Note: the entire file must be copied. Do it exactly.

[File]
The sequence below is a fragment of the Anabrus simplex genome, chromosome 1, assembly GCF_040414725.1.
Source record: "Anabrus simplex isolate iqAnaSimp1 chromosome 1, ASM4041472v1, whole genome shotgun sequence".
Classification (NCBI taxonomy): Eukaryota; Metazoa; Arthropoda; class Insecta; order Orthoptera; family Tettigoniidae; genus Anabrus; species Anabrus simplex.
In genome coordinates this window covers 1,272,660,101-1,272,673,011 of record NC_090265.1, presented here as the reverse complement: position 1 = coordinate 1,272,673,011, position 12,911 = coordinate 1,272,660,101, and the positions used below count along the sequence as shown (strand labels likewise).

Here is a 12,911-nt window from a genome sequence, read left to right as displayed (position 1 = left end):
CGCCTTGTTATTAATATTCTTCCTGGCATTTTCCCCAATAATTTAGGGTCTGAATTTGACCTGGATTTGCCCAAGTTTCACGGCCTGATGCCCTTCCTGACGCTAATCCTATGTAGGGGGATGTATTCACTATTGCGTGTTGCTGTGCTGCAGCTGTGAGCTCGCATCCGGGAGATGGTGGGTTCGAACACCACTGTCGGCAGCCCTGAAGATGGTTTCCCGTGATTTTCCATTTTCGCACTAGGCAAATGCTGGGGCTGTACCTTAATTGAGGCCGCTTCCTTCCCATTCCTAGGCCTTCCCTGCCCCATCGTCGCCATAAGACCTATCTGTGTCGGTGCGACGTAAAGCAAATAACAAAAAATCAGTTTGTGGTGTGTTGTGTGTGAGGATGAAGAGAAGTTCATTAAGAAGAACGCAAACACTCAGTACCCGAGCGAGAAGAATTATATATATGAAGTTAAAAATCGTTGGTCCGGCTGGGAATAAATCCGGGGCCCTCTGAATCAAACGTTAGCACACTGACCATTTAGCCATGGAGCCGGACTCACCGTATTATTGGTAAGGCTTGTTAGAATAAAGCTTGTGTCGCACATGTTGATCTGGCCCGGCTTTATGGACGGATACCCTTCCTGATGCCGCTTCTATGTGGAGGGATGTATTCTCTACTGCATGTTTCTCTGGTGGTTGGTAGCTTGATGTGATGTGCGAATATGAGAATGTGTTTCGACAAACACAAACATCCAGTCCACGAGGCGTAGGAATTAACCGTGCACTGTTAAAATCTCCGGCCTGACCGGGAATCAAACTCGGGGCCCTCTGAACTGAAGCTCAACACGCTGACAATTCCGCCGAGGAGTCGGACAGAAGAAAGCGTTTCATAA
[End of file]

The sequence below is a fragment of the Anabrus simplex genome, chromosome 1, assembly GCF_040414725.1.
Source record: "Anabrus simplex isolate iqAnaSimp1 chromosome 1, ASM4041472v1, whole genome shotgun sequence".
Classification (NCBI taxonomy): Eukaryota; Metazoa; Arthropoda; class Insecta; order Orthoptera; family Tettigoniidae; genus Anabrus; species Anabrus simplex.
In genome coordinates this window covers 1,272,660,101-1,272,673,011 of record NC_090265.1, presented here as the reverse complement: position 1 = coordinate 1,272,673,011, position 12,911 = coordinate 1,272,660,101, and the positions used below count along the sequence as shown (strand labels likewise).

Here is a 12,911-nt window from a genome sequence, read left to right as displayed (position 1 = left end):
CGCCTTGTTATTAATATTCTTCCTGGCATTTTCCCCAATAATTTAGGGTCTGAATTTGACCTGGATTTGCCCAAGTTTCACGGCCTGATGCCCTTCCTGACGCTAATCCTATGTAGGGGGATGTATTCACTATTGCGTGTTGCTGTGCTGCAGCTGTGAGCTCGCATCCGGGAGATGGTGGGTTCGAACACCACTGTCGGCAGCCCTGAAGATGGTTTCCCGTGATTTTCCATTTTCGCACTAGGCAAATGCTGGGGCTGTACCTTAATTGAGGCCGCTTCCTTCCCATTCCTAGGCCTTCCCTGCCCCATCGTCGCCATAAGACCTATCTGTGTCGGTGCGACGTAAAGCAAATAACAAAAAATCAGTTTGTGGTGTGTTGTGTGTGAGGATGAAGAGAAGTTCATTAAGAAGAACGCAAACACTCAGTACCCGAGCGAGAAGAATTATATATATGAAGTTAAAAATCGTTGGTCCGGCTGGGAATAAATCCGGGGCCCTCTGAATCAAACGTTAGCACACTGACCATTTAGCCATGGAGCCGGACTCACCGTATTATTGGTAAGGCTTGTTAGAATAAAGCTTGTGTCGCACATGTTGATCTGGCCCGGCTTTATGGACGGATACCCTTCCTGATGCCGCTTCTATGTGGAGGGATGTATTCTCTACTGCATGTTTCTCTGGTGGTTGGTAGCTTGATGTGATGTGCGAATATGAGAATGTGTTTCGACAAACACAAACATCCAGTCCACGAGGCGTAGGAATTAACCGTGCACTGTTAAAATCTCCGGCCTGACCGGGAATCAAACTCGGGGCCCTCTGAACTGAAGCTCAACACGCTGACAATTCCGCCGAGGAGTCGGACAGAAGAAAGCGTTTCATAA